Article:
All posts from: May 2010
Through 11 sets of road works along the A9 we finally made it to site to find that the weather had been a little kinder to our team at O’Brien Properties and, with all of our concrete strip founds in place and two thirds of our sub-structure walls complete, we could start to appreciate the scale of our terrace and its relationship to some of the other units on adjacent plots.
For the sub-structure, we are using an Aerated concrete block to help significantly with our U-Values and thermal bridging. A common concrete block wall would not have provided us with sufficiently low thermal conductivity or indeed a suitable fixing base for the wide prefabricated timber panels which need to be anchored down to resist the significant wind loads experienced on such an exposed site.
We did consider importing a unique German foundation system called ‘Isoquick’ which uses modular foam blocks to create a foam ‘tub’ into which the concrete slab can then be poured. It was ideal for Passive House construction but we couldn’t satisfy ourselves that it could deal with the stepped profile of our terrace or more importantly the significant wind loads it had to withstand. We have however decided to do some more research into this product for our next Passive House project as it would minimise many of the cold bridging issues we have come across. In the end we went for the best solution available in the wide format Aerated blocks although I don’t think we’ve been the brickie’s best friends!
Given the stringent standards for thermal performance in Passive House construction we have had to accurately model every junction to understand and predict the heat loss of the buildings accurately. This was done in conjunction with the Scottish Passive House Centre using the Passive House Planning Package (PHPP) software, a widely accepted energy design tool for Passive Houses which is frequently updated with numerous years of experience from built Passive House projects. The tool itself is fairly complex but helped us to look at every heat loss and heat gain associated with thermal conductivity, thermal bridging, air-tightness, ventilation, solar gains and internal gains. PHPP very simply establishes a number of rules and conventions against which we can test our design. For us it simplifies the design process and the route towards the eventual Passive House certification. It’s far more advanced and relevant than the current UK norm, the standard assessment procedure (SAP).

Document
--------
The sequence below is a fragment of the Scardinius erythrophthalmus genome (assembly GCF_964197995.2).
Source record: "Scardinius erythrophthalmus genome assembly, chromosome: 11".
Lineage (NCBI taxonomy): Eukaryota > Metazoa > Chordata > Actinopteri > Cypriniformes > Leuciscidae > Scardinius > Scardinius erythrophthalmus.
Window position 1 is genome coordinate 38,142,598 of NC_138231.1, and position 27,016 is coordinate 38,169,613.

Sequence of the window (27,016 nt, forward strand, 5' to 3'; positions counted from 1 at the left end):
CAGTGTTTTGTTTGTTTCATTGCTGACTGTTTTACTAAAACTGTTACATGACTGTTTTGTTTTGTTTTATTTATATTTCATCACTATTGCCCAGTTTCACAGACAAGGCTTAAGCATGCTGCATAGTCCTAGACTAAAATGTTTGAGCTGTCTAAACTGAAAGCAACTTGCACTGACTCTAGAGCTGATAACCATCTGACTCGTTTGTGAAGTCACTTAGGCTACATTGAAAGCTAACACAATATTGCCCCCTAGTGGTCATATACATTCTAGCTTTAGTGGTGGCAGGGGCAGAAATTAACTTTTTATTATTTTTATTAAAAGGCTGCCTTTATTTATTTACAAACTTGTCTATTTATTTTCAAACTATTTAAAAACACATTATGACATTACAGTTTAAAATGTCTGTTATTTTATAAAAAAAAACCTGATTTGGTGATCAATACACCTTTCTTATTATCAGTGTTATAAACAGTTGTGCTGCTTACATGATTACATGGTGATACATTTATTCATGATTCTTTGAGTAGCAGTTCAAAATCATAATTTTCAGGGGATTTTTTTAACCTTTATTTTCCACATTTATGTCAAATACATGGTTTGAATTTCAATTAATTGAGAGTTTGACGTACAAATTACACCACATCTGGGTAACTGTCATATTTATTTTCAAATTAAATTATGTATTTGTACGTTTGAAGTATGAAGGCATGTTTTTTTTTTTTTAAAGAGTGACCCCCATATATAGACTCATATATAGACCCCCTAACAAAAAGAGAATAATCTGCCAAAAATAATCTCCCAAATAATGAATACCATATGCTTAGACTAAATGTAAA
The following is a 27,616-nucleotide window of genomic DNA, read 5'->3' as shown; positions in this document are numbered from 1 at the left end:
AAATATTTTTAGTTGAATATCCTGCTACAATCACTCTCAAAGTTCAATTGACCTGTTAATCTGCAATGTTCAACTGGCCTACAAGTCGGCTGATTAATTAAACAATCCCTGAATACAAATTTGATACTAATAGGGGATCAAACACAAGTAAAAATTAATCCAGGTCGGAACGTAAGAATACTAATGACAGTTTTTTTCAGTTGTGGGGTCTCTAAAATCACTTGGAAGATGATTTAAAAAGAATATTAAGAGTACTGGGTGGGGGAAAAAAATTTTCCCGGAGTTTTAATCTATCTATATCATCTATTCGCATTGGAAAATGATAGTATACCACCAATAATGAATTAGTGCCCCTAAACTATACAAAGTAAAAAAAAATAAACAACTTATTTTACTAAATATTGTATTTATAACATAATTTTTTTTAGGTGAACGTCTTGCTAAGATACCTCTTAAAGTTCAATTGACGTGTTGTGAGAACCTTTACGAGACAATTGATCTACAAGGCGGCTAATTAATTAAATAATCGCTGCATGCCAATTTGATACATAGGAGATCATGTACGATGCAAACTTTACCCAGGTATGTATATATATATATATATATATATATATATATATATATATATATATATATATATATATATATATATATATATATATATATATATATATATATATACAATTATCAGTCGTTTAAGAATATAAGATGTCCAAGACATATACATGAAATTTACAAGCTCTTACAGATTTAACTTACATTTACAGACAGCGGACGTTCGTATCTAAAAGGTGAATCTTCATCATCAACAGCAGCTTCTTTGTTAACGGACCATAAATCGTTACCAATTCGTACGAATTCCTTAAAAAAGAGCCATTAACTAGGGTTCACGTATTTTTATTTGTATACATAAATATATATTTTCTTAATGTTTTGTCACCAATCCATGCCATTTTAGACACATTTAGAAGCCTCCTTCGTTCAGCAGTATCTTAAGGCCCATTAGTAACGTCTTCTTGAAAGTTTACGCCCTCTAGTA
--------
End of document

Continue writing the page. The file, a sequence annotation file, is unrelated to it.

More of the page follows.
RTC have more or less finalised the manufacture of the timber frame panels with only the roof panels to complete, set for delivery soon. Whilst we were on site RTC made the first delivery of their patented Passive Wall Plates which act as wall plates for their Passive Wall system and help achieve significant air tightness in the wall panels. We have talked about the lead in times on the window delivery and have decided that the timber frame openings will need to be covered sufficiently to allow some first fix works internally to proceed. We also think we can get the triple glazed roof lights in, the profiled roof sheeting on and some of the external wall cladding framing commenced before we absolutely need the windows and doors!
The block work is complete this week and the drainage is in place and our insulation and concrete slab is in place awaiting the Passive Wall panels.
Progress varies around the site with most ground works underway and even some timber frames complete.
The snow returned again though and the site looked as though it’s the middle of winter again. We can’t believe the impact the weather has had on this project this year but everyone’s still confident everything will be ready in time! I wonder if there’s some snowmen being built just out of picture?!